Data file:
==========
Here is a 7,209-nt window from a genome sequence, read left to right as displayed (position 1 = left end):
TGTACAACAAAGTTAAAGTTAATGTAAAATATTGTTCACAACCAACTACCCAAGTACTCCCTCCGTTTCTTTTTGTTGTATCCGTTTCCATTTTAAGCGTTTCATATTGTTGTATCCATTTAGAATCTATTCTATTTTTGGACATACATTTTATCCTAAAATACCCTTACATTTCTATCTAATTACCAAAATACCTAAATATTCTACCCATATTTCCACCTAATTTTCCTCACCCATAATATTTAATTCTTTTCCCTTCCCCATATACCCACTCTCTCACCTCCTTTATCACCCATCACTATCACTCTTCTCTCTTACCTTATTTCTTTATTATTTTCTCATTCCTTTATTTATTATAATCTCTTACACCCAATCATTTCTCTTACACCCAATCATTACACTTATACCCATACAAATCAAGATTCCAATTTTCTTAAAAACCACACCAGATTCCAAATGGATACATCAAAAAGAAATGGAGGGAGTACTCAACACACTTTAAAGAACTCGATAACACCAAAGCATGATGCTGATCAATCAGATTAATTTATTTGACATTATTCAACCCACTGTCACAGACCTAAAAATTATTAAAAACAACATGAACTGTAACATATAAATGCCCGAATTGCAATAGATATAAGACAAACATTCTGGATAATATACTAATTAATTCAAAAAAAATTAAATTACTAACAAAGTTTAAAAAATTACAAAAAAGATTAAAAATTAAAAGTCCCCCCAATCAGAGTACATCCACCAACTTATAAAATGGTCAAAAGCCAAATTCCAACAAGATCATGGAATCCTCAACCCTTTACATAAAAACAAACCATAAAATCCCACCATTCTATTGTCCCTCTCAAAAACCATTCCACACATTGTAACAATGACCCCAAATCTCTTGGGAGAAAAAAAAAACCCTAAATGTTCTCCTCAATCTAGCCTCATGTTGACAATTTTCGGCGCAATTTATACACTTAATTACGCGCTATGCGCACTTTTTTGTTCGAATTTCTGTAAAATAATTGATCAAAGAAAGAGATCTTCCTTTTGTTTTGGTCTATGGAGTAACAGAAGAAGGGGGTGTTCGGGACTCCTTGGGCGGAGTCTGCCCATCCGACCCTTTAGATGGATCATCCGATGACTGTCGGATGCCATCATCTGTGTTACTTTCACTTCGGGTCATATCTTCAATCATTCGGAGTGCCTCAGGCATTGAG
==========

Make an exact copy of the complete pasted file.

Here is a 7,209-nt window from a genome sequence, read left to right as displayed (position 1 = left end):
TGTACAACAAAGTTAAAGTTAATGTAAAATATTGTTCACAACCAACTACCCAAGTACTCCCTCCGTTTCTTTTTGTTGTATCCGTTTCCATTTTAAGCGTTTCATATTGTTGTATCCATTTAGAATCTATTCTATTTTTGGACATACATTTTATCCTAAAATACCCTTACATTTCTATCTAATTACCAAAATACCTAAATATTCTACCCATATTTCCACCTAATTTTCCTCACCCATAATATTTAATTCTTTTCCCTTCCCCATATACCCACTCTCTCACCTCCTTTATCACCCATCACTATCACTCTTCTCTCTTACCTTATTTCTTTATTATTTTCTCATTCCTTTATTTATTATAATCTCTTACACCCAATCATTTCTCTTACACCCAATCATTACACTTATACCCATACAAATCAAGATTCCAATTTTCTTAAAAACCACACCAGATTCCAAATGGATACATCAAAAAGAAATGGAGGGAGTACTCAACACACTTTAAAGAACTCGATAACACCAAAGCATGATGCTGATCAATCAGATTAATTTATTTGACATTATTCAACCCACTGTCACAGACCTAAAAATTATTAAAAACAACATGAACTGTAACATATAAATGCCCGAATTGCAATAGATATAAGACAAACATTCTGGATAATATACTAATTAATTCAAAAAAAATTAAATTACTAACAAAGTTTAAAAAATTACAAAAAAGATTAAAAATTAAAAGTCCCCCCAATCAGAGTACATCCACCAACTTATAAAATGGTCAAAAGCCAAATTCCAACAAGATCATGGAATCCTCAACCCTTTACATAAAAACAAACCATAAAATCCCACCATTCTATTGTCCCTCTCAAAAACCATTCCACACATTGTAACAATGACCCCAAATCTCTTGGGAGAAAAAAAAAACCCTAAATGTTCTCCTCAATCTAGCCTCATGTTGACAATTTTCGGCGCAATTTATACACTTAATTACGCGCTATGCGCACTTTTTTGTTCGAATTTCTGTAAAATAATTGATCAAAGAAAGAGATCTTCCTTTTGTTTTGGTCTATGGAGTAACAGAAGAAGGGGGTGTTCGGGACTCCTTGGGCGGAGTCTGCCCATCCGACCCTTTAGATGGATCATCCGATGACTGTCGGATGCCATCATCTGTGTTACTTTCACTTCGGGTCATATCTTCAATCATTCGGAGTGCCTCAGGCATTGAG